Joseph Fosu-Ankrah

Joseph Fosu-Ankrah

PhD Candidate Madina Project

Name: Joseph Fosu-Ankrah

Year of birth: 1985

Current position: PhD Candidate

Past positions: Research and Teaching Assistant, Institute of African Studies, University of Ghana

Title card for the media: PhD Candidate Religious Studies, Utrecht University

Titles of and links to three scholarly papers and/or books

1. J. Fosu-Ankrah.2015. “Cocoa, Community and the Politics of Belonging in the Aowin Suaman District in the Western Region of Ghana 1962-2008”. MPhil Dissertation, University of Ghana. 

2. J. Fosu-Ankrah.2011. “Economic Development and Change in Ghana 1951 – 1972: The Political Leadership Factor”. B.A. Long Essay, University of Ghana.

Personal Profile 

I hold a Bachelor of Arts degree in History with Religious Studies and a Master of Philosophy in African Studies (with a focus in History, Religion and Development). Both degrees were obtained from the University of Ghana, Legon. My MPhil thesis which was based on archival and ethnographic study concentrated on cocoa, community and the politics of belonging in the Western Region of Ghana. I examined the politics that is associated with cocoa farming in rural communities. I specifically focused on competition and conflicts centered on land, social inequality and contestation over belonging, local citizenship and electoral politics. The study explored the dynamics of accumulation and impacts of investment in cocoa farming on the commodification of land and relations between migrants who acquire land and indigenes who allocate land and in the end suffer from landlessness. I further examined the daily implications of the commodification of land for social and political relations in rural communities in Ghana. Since 2011, I have been conducting archival research in Accra and Koforidua as well as fieldwork in the Western and Eastern Regions of Ghana with a focus on land, the environment, religion and politics; youth, religion and electoral politics and their connection to rural development in Ghana. 

In the past few decades religion has mostly been discussed as a problematic category with the proclivity of causing social divisions. These fears are predicated in the light of the current rise of Reformist Islam and Pentecostal/Charismatic Christianity, as well as the sudden upsurge of the so-called African Traditional Religions in the public sphere, and the competitions that arise among these traditions at different instances.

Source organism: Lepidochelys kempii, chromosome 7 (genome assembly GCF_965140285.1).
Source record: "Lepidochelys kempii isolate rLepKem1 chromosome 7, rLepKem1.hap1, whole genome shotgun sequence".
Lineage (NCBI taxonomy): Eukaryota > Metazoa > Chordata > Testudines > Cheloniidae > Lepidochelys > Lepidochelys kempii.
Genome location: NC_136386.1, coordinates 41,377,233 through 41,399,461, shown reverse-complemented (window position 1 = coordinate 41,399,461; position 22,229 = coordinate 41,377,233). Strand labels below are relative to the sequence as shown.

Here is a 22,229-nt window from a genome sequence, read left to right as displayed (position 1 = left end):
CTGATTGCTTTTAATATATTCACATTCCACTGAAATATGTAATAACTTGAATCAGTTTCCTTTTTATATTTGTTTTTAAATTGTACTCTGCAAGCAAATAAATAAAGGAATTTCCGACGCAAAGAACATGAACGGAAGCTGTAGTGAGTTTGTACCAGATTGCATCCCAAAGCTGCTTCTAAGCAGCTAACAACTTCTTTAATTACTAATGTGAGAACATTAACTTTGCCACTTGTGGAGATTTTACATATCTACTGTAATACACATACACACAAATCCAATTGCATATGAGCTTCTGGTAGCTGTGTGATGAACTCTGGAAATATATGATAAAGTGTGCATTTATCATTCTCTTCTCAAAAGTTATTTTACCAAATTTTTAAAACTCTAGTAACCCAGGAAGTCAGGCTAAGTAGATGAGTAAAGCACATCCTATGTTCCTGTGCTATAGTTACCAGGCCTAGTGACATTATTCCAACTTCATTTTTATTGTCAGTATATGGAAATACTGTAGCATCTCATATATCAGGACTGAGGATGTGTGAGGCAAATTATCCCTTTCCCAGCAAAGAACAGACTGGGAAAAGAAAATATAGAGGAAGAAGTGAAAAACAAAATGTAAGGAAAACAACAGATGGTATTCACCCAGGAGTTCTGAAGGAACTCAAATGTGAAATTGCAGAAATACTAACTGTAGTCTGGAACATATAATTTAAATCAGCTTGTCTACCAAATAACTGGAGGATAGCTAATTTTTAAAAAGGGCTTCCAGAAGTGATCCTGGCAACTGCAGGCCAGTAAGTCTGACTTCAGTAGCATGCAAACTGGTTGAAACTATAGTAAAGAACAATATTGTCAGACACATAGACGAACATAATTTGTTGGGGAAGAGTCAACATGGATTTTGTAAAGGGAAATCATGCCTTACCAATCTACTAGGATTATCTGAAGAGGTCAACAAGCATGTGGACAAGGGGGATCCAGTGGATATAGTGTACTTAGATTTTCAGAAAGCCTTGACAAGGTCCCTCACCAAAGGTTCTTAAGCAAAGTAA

As part of the Religious Matters in an Entangled World Project, my research seeks to address the contrary by examining and demonstrating how everyday religious encounters in diversifying societies serve as a powerful source of social bonding and solidarity across social divisions. I explore this aim within the wider context of the spatial and material regimes that underpin everyday life in the multi-religious neighbourhood of Madina. I also intend to show that local religious traditions in other to meet their local needs, successfully engage with one another, on the one hand, and with local institutions, on the other, and that these encounters further create locally grounded networks. 

I will explore the spatial mediation and the material dimension of daily religious encounters in Madina. My research is concerned with how spaces that are used by all shape social relations by inhibiting and at the same time facilitating certain forms of encounters. Hence, I examine how conflicts are framed and relations are made, remade and unmade in these daily encounters as a form of intercommunality within these spaces.

I situate my research in Madina as multi-ethnic and multi-religious contact zone within the capital city of Accra. In this contact zone, I use as my entry point three strategic areas -- lorry parks, football fields, and markets -- where everyday encounters take place and tensions arise between practitioners of Islam, Christianity and Traditional Religions. In examining encounters within these spaces, I analyze space as a common ground, which may not be managed by all, but remains accessible to all, and thus clearly articulates, encourages and typifies new forms of social relations and communality. The study focuses on lived religion in these daily encounters. Using a material approach, I examine the usefulness of dimensions such as the body, sounds, images, clothes, and relics to shed light on how religious practitioners actually do religion and relate to the religious other in their daily lives within these common grounds.